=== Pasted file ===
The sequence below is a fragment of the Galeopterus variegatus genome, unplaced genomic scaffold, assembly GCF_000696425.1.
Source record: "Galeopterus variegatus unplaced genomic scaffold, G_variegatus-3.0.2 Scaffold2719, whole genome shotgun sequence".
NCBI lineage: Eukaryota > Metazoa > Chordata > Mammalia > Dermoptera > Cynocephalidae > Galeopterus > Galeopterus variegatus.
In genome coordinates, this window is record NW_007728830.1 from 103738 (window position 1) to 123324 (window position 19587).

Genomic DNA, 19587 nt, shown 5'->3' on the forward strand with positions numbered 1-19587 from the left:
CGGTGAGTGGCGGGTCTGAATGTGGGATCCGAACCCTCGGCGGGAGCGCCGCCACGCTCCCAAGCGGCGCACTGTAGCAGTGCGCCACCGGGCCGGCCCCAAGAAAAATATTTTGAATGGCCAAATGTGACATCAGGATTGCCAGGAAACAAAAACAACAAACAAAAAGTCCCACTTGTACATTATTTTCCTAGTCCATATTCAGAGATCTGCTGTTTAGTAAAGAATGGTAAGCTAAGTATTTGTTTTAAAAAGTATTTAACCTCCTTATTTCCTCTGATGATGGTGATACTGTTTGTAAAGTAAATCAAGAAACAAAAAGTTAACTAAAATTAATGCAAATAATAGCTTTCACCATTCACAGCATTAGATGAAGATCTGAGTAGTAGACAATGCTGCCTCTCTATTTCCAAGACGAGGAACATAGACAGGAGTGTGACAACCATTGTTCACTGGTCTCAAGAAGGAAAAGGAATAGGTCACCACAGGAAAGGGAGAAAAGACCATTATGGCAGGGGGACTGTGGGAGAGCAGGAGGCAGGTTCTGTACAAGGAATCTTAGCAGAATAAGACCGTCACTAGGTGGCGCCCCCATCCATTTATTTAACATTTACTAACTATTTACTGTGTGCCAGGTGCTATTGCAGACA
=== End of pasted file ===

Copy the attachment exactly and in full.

The sequence below is a fragment of the Galeopterus variegatus genome, unplaced genomic scaffold, assembly GCF_000696425.1.
Source record: "Galeopterus variegatus unplaced genomic scaffold, G_variegatus-3.0.2 Scaffold2719, whole genome shotgun sequence".
NCBI lineage: Eukaryota > Metazoa > Chordata > Mammalia > Dermoptera > Cynocephalidae > Galeopterus > Galeopterus variegatus.
In genome coordinates, this window is record NW_007728830.1 from 103738 (window position 1) to 123324 (window position 19587).

Genomic DNA, 19587 nt, shown 5'->3' on the forward strand with positions numbered 1-19587 from the left:
CGGTGAGTGGCGGGTCTGAATGTGGGATCCGAACCCTCGGCGGGAGCGCCGCCACGCTCCCAAGCGGCGCACTGTAGCAGTGCGCCACCGGGCCGGCCCCAAGAAAAATATTTTGAATGGCCAAATGTGACATCAGGATTGCCAGGAAACAAAAACAACAAACAAAAAGTCCCACTTGTACATTATTTTCCTAGTCCATATTCAGAGATCTGCTGTTTAGTAAAGAATGGTAAGCTAAGTATTTGTTTTAAAAAGTATTTAACCTCCTTATTTCCTCTGATGATGGTGATACTGTTTGTAAAGTAAATCAAGAAACAAAAAGTTAACTAAAATTAATGCAAATAATAGCTTTCACCATTCACAGCATTAGATGAAGATCTGAGTAGTAGACAATGCTGCCTCTCTATTTCCAAGACGAGGAACATAGACAGGAGTGTGACAACCATTGTTCACTGGTCTCAAGAAGGAAAAGGAATAGGTCACCACAGGAAAGGGAGAAAAGACCATTATGGCAGGGGGACTGTGGGAGAGCAGGAGGCAGGTTCTGTACAAGGAATCTTAGCAGAATAAGACCGTCACTAGGTGGCGCCCCCATCCATTTATTTAACATTTACTAACTATTTACTGTGTGCCAGGTGCTATTGCAGACA